Ascend is the new name given to these offerings. Advanced programs include advanced placement courses, Cambridge diploma program, International Baccalaureate diploma program, JROTC, fine arts programs, academy model, honors courses, career and technology programs, dual enrollment and industry certification.
“Everything here is a means of connecting with kids,” supervisor for secondary education Dan Glasscock, during a recent presentation to the Bradley County Board of Education.
The initiative is a way for the middle and high schools to support the school system’s motto of “excellence by design.”
Glasscock said these programs and opportunities are open to all students.
The opportunities implement the three R’s of education as outlined by the Model Schools Conference — rigor, relevance and relationship.
“Relationships really have to come first. If you commit yourself only to rigor and relevance, you are going to miss out,” Glasscock said.
Many of these programs have been implemented over the past few years. With the new name for the collection of advanced programs, Glasscock said the school system hopes to expand current offerings and implement pre-AP courses at the middle school level.
“We are trying to find a continuity from elementary right into middle school and on into high school and make sure these kids meet the challenge early on,” Glasscock said.
“We have done so many things in elementary and so much at the high school level that the middle school has been sort of left out.”
Both middle schools participated in the Common Core Standards English Language Arts/ Literacy pilot, Glasscock said.
One focus of the initiative is to encourage students to be an honors graduate.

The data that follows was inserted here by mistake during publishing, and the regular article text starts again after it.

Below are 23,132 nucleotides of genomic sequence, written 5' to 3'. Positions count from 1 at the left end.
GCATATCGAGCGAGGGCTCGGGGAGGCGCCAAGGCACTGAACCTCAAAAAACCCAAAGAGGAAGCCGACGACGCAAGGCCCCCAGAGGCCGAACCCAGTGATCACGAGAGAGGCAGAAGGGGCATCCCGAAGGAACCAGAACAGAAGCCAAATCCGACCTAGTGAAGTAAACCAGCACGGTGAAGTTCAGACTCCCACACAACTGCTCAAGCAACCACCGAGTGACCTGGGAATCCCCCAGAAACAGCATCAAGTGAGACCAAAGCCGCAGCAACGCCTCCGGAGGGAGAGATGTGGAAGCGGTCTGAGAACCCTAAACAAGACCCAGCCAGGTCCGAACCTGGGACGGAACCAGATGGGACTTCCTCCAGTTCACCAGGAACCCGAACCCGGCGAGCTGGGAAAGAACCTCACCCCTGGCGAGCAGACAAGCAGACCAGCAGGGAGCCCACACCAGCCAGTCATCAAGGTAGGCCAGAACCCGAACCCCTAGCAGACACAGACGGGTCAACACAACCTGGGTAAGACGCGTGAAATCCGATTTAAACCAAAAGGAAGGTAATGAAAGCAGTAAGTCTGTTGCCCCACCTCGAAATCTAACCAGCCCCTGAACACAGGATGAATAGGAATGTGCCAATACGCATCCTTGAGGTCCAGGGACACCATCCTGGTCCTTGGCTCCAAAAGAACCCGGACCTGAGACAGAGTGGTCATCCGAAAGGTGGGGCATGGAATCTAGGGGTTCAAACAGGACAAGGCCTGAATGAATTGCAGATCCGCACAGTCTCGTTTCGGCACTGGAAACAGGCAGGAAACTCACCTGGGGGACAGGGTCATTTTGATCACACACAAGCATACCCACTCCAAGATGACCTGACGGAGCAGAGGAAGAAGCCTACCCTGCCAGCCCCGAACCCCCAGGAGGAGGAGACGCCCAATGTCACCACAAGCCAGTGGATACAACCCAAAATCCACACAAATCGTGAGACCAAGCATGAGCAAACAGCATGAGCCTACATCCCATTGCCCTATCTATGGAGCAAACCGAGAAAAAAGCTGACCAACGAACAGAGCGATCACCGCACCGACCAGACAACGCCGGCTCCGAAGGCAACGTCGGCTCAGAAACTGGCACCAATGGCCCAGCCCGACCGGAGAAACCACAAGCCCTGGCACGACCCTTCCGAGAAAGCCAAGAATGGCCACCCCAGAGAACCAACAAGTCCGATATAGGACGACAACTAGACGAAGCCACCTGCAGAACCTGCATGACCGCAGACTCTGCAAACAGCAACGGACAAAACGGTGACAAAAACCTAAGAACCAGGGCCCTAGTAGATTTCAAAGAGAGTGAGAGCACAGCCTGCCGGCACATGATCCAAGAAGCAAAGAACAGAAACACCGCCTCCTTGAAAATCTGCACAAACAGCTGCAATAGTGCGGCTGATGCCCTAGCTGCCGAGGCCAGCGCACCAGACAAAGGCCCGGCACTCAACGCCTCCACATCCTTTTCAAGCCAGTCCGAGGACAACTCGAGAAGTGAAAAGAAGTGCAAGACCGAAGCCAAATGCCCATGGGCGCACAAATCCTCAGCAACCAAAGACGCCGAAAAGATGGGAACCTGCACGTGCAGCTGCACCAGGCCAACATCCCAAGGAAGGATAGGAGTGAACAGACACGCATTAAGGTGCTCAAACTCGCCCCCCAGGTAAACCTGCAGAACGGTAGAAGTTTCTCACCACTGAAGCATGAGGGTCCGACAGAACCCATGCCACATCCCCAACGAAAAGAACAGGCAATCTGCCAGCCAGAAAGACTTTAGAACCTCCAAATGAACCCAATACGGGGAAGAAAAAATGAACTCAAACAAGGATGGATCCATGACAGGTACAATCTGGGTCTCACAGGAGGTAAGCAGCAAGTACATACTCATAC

“An honors graduate scores at or above proficient for all the subjects listed as benchmarks on the ACT,” Glasscock said.
Those who maintain and graduate with a B average and one of the following: have a nationally recognized industry certification, have participated in a Governor’s School, participate in an All-State musical event, be named a National Merit Finalist or Semi-Finalist, score 31 or higher on the ACT, score a 3 or higher on two AP courses, successfully complete the IB diploma program or earn 12 hours of college credit are recognized as a Distinguished Graduate.
Glasscock said Distinguished Graduates will receive a specially designed seal on their diploma.
Advanced placement courses have grown over the years.
“In 2011-2012, we had one AP course at Walker Valley, today we have nine,” Glasscock said.
From those nine courses, there are 13 classes of students.
“In 2011- 2012, we gave 11 (AP) tests. This year it is now 200 and 80 something,” Glasscock said. “We have 18 students who are AP trained.”
Similar classes are offered at Bradley Central High School.
Glasscock said AP course participation has remained consistent while the Cambridge program has been implemented.
“This year we have 12 different courses, 25 classes, 169 enrollments. Now, I’m sure that is some duplication of people, but that is amazing,” Glasscock said.
Dual enrollment courses continue to be popular.
Service learning opportunities and high school commitment ceremonies have also been implemented.
He said the initiative helps students be more ready for being successful in a competitive workforce.
Industry certification programs available to Bradley County students have also increased as part of this endeavor. The CTE program strives to give something more than just a high school diploma upon graduation.
Career and technical education opportunities for Bradley County students have been enhanced by numerous grants, according to career and technical director Arlette Robinson.
The program also focuses on giving students the soft skills, such as interview and resume writing skills, they will need to get a job in their chosen field. Bradley County high schools are also a part of “The Pathways to Prosperity Network.”